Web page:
How Climate Change is Making Trees Younger and Shorter

By Saarang Kashyap

Rising forests, deforestation and climate-induced disasters are causing older trees to die at an alarming rate, making the planet’s forests younger and shorter. This trend is expected to continue, scientists say, with worrying consequences for the ability of forests to store carbon. Mitigating the climate emergency for the endangered wildlife that depends on rich, ancient forests is becoming harder and harder due to climate change that limits the survival of old trees.

The very makeup of Earth’s forests are being transformed, as seen in new research published in the journal Science. The study estimated that human downing of trees had cut total forest area by 12% since 1900. The proportion of old growth forest, more than 140 years old, fell from 89% to 66% in that time, with researchers estimating that the world lost roughly one-third of its old growth forest between 1900 and 2015. In North America and Europe, where more data was available, they found that tree mortality has doubled in the past 40 years.

Why are old growth forests important in the first place?

Old growth forests take in and store massive amounts of climate-warming carbon dioxide. The trees in these forests provide habitats for rare and critically endangered species and foster rich biodiversity,  making them crucial for the survival of a healthy ecosystem.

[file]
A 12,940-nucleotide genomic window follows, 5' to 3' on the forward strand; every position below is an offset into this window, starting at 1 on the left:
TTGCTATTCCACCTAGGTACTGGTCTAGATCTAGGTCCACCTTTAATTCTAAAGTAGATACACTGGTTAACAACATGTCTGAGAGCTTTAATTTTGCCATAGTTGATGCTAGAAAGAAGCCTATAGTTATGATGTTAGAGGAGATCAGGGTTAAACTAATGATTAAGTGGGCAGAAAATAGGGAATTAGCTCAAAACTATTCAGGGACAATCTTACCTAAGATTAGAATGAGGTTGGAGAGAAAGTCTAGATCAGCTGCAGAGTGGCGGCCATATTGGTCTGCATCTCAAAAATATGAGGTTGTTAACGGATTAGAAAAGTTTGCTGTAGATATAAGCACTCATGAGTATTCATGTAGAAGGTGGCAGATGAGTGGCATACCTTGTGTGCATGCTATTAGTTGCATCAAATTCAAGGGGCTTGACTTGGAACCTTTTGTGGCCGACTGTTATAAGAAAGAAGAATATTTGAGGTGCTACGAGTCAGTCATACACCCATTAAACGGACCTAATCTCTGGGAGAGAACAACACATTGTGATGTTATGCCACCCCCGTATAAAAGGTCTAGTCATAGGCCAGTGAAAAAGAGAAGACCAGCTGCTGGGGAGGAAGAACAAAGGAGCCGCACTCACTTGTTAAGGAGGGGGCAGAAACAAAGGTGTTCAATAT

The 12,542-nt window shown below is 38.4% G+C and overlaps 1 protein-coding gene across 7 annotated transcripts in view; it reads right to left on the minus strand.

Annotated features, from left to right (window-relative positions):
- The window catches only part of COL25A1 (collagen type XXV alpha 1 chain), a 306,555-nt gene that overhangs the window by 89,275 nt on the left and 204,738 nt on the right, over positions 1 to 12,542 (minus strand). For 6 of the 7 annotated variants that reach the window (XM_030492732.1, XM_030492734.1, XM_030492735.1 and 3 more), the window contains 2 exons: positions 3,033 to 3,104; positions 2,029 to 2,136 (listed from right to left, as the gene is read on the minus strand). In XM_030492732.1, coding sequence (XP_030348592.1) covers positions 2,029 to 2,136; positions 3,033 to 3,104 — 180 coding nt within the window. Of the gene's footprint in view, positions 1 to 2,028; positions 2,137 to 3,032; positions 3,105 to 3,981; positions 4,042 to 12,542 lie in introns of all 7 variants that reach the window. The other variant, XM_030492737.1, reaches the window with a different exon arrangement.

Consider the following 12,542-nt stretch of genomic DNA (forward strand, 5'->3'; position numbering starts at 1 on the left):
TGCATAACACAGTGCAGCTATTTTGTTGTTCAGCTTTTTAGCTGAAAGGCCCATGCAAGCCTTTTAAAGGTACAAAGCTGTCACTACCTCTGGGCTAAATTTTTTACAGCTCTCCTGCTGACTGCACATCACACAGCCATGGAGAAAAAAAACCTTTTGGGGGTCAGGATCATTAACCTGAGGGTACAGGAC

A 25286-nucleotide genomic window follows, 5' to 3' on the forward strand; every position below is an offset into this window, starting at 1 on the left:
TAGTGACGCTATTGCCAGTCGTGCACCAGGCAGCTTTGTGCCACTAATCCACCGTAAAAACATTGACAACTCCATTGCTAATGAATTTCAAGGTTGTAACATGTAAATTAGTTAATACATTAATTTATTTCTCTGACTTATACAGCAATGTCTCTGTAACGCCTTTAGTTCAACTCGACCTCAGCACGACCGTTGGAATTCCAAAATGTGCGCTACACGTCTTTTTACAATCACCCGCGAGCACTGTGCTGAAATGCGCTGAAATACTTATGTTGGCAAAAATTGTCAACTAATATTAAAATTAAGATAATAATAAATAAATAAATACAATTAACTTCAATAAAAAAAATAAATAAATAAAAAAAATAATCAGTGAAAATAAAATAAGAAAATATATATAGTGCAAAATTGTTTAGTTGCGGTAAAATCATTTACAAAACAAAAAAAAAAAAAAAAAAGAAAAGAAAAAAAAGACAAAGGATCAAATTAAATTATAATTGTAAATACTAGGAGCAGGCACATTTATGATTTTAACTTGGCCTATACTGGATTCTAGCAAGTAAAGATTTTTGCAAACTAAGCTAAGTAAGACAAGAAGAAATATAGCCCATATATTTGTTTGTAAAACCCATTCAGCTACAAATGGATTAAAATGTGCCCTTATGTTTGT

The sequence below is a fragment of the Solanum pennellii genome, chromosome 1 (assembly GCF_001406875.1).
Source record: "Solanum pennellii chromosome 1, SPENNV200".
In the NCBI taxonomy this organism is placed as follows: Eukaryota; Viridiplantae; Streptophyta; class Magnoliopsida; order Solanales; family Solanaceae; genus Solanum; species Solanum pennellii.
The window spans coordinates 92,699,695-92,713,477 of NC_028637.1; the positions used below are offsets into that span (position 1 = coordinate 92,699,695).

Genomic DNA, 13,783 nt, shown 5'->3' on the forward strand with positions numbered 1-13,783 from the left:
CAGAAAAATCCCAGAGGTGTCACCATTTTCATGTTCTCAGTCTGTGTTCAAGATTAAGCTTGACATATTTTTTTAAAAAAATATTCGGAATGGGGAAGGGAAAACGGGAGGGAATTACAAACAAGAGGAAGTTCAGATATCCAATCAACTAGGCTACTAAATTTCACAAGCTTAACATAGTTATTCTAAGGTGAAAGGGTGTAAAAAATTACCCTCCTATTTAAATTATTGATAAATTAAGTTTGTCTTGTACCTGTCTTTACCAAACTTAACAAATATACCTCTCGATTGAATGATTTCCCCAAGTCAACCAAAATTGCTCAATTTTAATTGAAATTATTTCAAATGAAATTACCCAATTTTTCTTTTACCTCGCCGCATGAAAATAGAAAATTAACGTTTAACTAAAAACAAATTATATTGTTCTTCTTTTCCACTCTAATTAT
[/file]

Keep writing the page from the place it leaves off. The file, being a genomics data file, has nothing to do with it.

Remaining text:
Tom Pugh, a scientist at the University of Birmingham, UK, adds a big picture look on this development, stating that forests “have been getting smaller and younger over the last century, primarily because of the effects of human land use change, and disturbances like wildfires and insect outbreaks and droughts. These are things that are increasing in frequency and severity.” There were exceptions, Pugh said, such as forests in high latitudes: “But in a world that’s generally hotter, more of the world will be covered by forests that are generally shorter.”

The world has watched as massive wildfires tear across Siberia, the Amazon and Australia. Deforestation and illegal logging in Southeast Asia and Brazil continue at a blazing pace. Human-driven climate change makes it difficult for many forests to fully recover from the type of natural disturbances — wind events, flooding or fire — that would normally occur. It is important that we work on conservation efforts to lessen the effect of climate change and restore the ancient foundation that builds our forests.